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No. 10-4035
On Appeal from the United States District Court
for the Eastern District of Pennsylvania
District Court No. 2-09-cr-00234-001
District Judge: The Honorable Michael M. Baylson
Submitted Pursuant to Third Circuit L.A.R. 34.1(a)
September 14, 2011
Before: SLOVITER, SMITH, and NYGAARD, Circuit Judges
(Filed: September 22, 2011)
SMITH, Circuit Judge.
Laurence T. McKinney, M.D., appeals from his conviction by a jury on
numerous counts of a forty-nine count indictment charging him with violations of

the Controlled Substances Act. The jury found McKinney guilty of multiple
counts of distributing Percocet, a Schedule II controlled substance, and Xanax, a
Schedule IV controlled substance, outside the usual course of professional practice
and not for a legitimate medical purpose in violation of 21 U.S.C. 841(a)(1) and
18 U.S.C. 2. In addition, the jury found McKinney guilty of maintaining a place
for the illegal distribution of controlled substances in violation of 21 U.S.C. 856.
The United States District Court for the Eastern District of Pennsylvania sentenced
McKinney to 87 months on the counts alleging the unlawful distribution of the
Schedule II opiate and the unlawful maintenance of a place to distribute controlled
substances. The Court imposed a sentence of 36 months on the remaining counts
of unlawful distribution of the Schedule IV controlled substance, to be served
concurrently. This timely appeal followed.1
McKinney contends that his conviction should be set aside for several
reasons. First, he asserts that the District Courts jury instructions were prejudicial
because they blurred the difference between the civil malpractice standard for
prescribing medication and the proof necessary for a criminal conviction for
illegally distributing controlled substances. Second, McKinney argues that the
District Court erred by allowing the prosecution to admit into evidence a chart that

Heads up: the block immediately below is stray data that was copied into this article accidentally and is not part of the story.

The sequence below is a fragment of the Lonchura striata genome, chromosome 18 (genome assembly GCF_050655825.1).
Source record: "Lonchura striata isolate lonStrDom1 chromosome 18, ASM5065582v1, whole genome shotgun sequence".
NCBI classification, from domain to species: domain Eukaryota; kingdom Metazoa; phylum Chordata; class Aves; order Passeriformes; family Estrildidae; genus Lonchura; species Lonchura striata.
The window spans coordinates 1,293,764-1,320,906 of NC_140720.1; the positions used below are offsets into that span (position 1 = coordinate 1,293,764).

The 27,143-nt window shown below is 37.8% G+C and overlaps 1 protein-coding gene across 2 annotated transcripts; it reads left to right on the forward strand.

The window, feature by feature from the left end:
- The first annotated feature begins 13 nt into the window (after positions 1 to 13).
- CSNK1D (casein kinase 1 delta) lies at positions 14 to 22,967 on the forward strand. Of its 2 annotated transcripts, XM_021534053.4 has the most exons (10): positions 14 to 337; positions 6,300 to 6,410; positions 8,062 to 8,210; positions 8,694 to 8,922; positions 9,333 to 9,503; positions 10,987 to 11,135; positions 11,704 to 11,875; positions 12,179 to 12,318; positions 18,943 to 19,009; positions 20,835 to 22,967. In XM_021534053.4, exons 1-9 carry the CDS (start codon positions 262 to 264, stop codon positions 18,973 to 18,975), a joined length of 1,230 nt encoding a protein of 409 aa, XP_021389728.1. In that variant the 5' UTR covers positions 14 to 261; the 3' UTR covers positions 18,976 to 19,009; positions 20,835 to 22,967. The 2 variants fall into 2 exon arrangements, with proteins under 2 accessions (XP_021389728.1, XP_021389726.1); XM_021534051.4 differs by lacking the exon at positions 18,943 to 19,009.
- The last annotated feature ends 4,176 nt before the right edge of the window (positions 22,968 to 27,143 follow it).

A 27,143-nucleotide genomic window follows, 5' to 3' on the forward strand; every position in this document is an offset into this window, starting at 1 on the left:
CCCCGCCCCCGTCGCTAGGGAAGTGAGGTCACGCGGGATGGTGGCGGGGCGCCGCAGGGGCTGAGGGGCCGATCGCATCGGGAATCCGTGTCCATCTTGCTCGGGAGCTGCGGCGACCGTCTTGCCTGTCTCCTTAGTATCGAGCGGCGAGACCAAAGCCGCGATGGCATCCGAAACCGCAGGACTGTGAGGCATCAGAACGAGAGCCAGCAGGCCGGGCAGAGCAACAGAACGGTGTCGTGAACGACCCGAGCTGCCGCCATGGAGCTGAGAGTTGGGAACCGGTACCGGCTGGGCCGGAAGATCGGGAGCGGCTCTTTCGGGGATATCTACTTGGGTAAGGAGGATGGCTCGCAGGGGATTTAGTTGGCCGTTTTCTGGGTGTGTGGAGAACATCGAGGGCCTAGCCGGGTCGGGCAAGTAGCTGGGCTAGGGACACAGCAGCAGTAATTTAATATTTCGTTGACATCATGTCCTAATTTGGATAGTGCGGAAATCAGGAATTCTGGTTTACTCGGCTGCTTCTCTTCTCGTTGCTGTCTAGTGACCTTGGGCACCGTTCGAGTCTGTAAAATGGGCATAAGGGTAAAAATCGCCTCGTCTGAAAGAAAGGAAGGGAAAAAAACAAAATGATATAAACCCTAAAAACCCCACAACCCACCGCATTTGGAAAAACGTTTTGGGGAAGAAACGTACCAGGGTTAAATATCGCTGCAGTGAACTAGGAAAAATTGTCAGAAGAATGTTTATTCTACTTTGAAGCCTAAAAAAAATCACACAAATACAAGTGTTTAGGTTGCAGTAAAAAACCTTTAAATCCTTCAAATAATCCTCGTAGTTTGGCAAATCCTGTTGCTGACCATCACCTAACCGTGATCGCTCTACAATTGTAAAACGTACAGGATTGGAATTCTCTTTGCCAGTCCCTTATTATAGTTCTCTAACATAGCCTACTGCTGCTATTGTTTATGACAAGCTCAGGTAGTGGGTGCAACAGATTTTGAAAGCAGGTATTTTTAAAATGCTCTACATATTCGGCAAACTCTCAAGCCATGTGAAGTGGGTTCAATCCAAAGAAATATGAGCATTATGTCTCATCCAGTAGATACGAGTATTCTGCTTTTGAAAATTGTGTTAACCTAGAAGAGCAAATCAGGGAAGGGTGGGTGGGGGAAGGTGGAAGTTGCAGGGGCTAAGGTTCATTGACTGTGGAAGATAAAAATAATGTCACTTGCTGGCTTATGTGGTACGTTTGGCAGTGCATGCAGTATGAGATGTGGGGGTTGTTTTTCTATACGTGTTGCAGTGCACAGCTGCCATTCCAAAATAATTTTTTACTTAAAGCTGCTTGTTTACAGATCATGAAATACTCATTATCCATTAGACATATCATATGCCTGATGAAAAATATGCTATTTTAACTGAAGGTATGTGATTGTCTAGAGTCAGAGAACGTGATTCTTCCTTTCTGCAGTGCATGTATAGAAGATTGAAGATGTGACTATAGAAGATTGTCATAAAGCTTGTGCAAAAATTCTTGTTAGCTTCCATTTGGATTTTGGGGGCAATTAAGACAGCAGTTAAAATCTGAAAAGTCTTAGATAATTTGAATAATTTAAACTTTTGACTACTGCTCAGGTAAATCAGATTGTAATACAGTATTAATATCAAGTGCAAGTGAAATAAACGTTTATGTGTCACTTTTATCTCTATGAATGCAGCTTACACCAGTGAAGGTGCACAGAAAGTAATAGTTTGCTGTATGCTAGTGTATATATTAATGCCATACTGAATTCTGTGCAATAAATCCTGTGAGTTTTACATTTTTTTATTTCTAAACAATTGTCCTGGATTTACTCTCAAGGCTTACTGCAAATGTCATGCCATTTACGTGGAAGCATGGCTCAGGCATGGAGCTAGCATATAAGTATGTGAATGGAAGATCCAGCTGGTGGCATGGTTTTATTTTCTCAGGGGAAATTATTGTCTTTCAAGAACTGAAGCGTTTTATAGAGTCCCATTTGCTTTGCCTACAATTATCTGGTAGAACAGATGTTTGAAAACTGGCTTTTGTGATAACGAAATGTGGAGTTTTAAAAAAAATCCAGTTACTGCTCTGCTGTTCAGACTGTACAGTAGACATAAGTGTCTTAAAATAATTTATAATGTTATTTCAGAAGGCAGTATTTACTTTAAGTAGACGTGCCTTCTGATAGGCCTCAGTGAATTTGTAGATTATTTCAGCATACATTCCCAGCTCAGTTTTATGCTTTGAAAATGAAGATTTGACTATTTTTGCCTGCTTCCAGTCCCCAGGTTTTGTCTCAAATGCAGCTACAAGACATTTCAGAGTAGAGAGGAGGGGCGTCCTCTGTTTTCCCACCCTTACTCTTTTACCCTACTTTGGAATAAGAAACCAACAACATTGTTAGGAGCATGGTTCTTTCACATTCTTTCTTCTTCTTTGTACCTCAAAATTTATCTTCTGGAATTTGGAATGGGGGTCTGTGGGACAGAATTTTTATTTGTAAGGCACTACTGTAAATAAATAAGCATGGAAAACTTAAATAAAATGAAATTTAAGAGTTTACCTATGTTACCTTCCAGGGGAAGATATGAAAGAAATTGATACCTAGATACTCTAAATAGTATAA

The District Court had jurisdiction under 18 U.S.C. 3231.

jurisdiction under 28 U.S.C. 1291.

We exercise final order

summarized data reported to the Commonwealth of Pennsylvania regarding the

number of prescriptions written for Schedule II controlled substances. Finally,
McKinney argues that his conviction should be set aside because the prosecution
failed to disclose two police reports in contravention of the requirements of Brady
v. Maryland, 373 U.S. 83 (1963).
We conduct plenary review in deciding whether the charge to the jury stated
the proper legal standard. United States v. Coyle, 63 F.3d 1239, 1245 (3d Cir.
1995). In reviewing a District Courts jury instructions, we consider the charge as
a whole. United States v. Zehrbach, 47 F.3d 1252, 1264 (3d Cir. 1995) (en banc).
Because McKinney did not object to the jury instructions, reversal is warranted
only in the event there is plain error. United States v. Olano, 507 U.S. 725, 732-33
The authority cited by McKinney demonstrates that the charge could have
been more comprehensive. Nonetheless, we conclude that the charge to the jury,
as a whole, set forth the proper standard.
McKinney contends that the District Court also erred by allowing the
prosecution to admit the chart summarizing the contents of the Schedule II/BD-6

We review a District Courts evidentiary rulings for an abuse of

discretion. United States v. Amirnazmi, 645 F.3d 564, 594 n.40 (3d Cir. 2011).
We find no abuse as the chart was admissible under Federal Rule of Evidence

1006. See United States v. Velasquez, 304 F.3d 237, 240 (3d Cir. 2002). In light
of the District Courts limiting instruction regarding the purpose of this chart, we
reject McKinneys contention that the chart was unduly prejudicial under Federal
Rule of Evidence 403.
McKinneys final argument is that the prosecution committed a Brady
violation by failing to provide him with two reports by police who responded to
two incidents at McKinneys office concerning prescriptions. Because a Brady
claim presents questions of law as well as questions of fact, we conduct plenary
review of the legal conclusions and clear error review of any factual findings.
United States v. Pelullo, 399 F.3d 197, 202 (3d Cir. 2005).

Because the two

police reports that were not disclosed were neither material nor exculpatory, we
conclude that the prosecution did not commit a Brady violation.
For the above reasons, we will affirm the judgment of the District Court.